Another year, another style guide for slides ...

I have to change some of the font sizes, I use in my beamer document. For font sizes beamer tends loads the standard size11.clo. I need to change the therein defined font sizes. This seems fairly straight forward, given that all these size macros, e.g. \large, \huge, etc., are nothing but wrappers around other macros.

For instance I should be able to simply change the font size in \large by doing this:


I noticed that (especially) size11.clo uses the macros \@xpt, \@xipt, \@xiipt, etc., a lot. AFAIK these are nothing but macros, defined as 10 pt, 11 pt and 12 pt respectively. I also think I remember reading that the purpose behind these roman number macros is speeding up the compile process, because \@xpt is only one token in the bowels of TeX, whereas 10 pt is five tokens that need interpretation first. The fact, that the size macros use the roman number macros excessively, tells me that the size macros are called very often and are therefore optimized for speed.

The question is, when redefining the font size macros, should I first create adequate roman number macros, in order to keep the compile process happy?

  • 1
    The real question is: Do you wish to use 2 hours of your own time, to save 23 milliseconds of compiler time?
    – user139954
    Jan 17, 2018 at 15:58
  • If that is the only question I have to ask myself, then the answer is crystal clear: I don't need anywhere close to 2h to write these macros :-)
    – Bananguin
    Jan 17, 2018 at 16:18
  • 1
    a correction to your statements \@xpt is not defined as 10pt it is just 10 and \@xipt is 10.95 \@xiipt is 12. there is basically no reason to define such macros if defining size commands now. Not only speed this probably saved a few tens of bytes, but you probably have more than a few tens of bytes to spare on your machine now. Jan 17, 2018 at 19:36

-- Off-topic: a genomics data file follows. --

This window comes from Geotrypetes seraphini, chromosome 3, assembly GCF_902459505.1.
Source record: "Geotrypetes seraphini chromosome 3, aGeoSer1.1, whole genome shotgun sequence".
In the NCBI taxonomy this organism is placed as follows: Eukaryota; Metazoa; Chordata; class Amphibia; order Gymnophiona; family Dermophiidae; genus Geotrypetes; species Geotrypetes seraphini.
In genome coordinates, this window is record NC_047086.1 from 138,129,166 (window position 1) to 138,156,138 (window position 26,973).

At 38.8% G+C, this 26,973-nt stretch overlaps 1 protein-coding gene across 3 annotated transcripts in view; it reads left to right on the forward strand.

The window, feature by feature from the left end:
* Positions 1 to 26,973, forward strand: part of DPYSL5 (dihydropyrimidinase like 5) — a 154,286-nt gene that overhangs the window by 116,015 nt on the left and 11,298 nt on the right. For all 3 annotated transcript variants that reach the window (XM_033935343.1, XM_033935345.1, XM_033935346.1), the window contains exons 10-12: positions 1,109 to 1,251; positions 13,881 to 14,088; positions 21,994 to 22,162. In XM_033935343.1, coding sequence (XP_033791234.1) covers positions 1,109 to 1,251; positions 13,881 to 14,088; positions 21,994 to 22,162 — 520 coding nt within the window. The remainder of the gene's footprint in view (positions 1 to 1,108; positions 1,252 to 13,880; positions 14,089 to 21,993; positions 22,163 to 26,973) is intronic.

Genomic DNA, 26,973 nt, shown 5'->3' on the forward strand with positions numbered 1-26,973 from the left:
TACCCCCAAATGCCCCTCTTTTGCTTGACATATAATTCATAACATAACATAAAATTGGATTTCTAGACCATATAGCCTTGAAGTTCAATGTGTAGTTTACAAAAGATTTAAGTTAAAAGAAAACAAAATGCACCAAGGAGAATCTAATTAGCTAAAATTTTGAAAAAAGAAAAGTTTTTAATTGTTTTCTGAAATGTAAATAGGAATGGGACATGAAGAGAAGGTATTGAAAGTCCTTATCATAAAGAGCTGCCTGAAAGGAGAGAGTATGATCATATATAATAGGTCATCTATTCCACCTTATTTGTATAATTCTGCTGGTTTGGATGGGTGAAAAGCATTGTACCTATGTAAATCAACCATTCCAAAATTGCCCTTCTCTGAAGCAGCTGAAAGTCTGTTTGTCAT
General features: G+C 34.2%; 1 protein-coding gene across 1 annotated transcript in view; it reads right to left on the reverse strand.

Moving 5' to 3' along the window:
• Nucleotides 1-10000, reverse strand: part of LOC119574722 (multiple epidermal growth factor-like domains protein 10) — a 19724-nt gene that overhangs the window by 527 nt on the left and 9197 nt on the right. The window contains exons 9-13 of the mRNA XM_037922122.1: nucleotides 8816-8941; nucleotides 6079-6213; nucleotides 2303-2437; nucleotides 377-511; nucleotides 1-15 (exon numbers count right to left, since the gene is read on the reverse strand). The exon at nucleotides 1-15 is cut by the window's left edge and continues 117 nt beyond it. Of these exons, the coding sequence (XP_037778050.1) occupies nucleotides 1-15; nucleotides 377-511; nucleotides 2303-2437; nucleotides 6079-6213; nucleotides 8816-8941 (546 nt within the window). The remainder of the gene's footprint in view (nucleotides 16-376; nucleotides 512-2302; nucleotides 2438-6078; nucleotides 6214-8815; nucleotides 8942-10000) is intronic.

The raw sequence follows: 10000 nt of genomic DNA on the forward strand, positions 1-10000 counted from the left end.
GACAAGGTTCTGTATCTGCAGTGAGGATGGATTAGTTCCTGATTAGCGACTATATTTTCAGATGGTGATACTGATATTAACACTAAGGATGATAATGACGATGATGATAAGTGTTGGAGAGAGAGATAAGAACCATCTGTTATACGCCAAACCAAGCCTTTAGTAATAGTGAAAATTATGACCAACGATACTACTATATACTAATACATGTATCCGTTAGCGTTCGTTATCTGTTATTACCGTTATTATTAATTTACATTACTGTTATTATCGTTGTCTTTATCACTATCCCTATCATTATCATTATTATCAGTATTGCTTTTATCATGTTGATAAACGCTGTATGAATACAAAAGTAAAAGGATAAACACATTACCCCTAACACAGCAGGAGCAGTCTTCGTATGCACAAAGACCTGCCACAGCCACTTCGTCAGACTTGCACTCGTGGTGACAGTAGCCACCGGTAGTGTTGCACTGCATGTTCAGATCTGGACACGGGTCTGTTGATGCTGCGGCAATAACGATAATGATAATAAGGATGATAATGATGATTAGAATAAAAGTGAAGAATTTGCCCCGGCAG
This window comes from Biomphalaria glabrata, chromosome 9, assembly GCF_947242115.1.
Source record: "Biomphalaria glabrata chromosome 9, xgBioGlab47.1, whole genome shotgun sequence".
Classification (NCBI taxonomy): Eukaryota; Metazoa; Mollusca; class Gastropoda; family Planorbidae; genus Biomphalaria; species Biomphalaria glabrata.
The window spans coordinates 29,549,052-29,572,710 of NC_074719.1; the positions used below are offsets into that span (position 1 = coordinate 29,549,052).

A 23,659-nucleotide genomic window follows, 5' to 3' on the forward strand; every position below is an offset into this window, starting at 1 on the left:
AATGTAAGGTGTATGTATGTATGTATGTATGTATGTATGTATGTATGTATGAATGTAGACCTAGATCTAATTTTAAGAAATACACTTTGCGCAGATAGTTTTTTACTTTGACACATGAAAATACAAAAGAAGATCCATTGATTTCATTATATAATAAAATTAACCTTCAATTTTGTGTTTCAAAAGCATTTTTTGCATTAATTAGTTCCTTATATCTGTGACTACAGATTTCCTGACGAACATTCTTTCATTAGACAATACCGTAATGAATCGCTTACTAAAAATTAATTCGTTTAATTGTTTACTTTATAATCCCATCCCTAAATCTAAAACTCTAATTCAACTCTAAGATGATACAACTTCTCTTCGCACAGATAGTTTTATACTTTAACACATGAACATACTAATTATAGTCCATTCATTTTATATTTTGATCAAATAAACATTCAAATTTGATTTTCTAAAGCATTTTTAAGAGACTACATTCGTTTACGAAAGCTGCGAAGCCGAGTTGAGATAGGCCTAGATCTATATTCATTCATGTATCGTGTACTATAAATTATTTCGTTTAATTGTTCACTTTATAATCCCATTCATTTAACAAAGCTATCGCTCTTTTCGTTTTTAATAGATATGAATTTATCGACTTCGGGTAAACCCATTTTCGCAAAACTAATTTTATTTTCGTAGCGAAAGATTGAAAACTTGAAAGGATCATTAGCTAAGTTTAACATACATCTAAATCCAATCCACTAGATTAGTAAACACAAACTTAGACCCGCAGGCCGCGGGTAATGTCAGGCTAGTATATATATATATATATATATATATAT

• 12pt font on 34pt baseline? that's very spacy? Jan 17, 2018 at 19:38
  • @DavidCarlisle probably, i haven't tried it. it is four numeric keys right next to each other. The real values are values with a high likelyhood of starting a discussion on (good) type setting. However, I am not at liberty to create sensible styles. I am merely stoically reverse engineering the company templates.
    – Bananguin
    Jan 19, 2018 at 10:57

1 Answer 1


There is no reason to define (or use) these macros at all.

Unlike using \z@ or \@ne which are unexpandable tokens giving (slightly) quicker access to 0 and 1, these are simple macros: \@xpt just expands to 10 (not 10pt, despite the pt in the name) so TeX has the cost of expanding the macro to the two digit tokens and then still has to scan the tokens looking for a <number>, as if you had used 10 explicitly.

The reasons for the macros are mostly related to the amount of memory available to machines in the early 1980's.


is 4 tokens of replacement text in the definition.


is 14, so saving about 10 bytes or so of memory when TeX saves the definition.

This century, it's probably not worth making the code slightly slower and harder to read, to save 10 bytes of memory.

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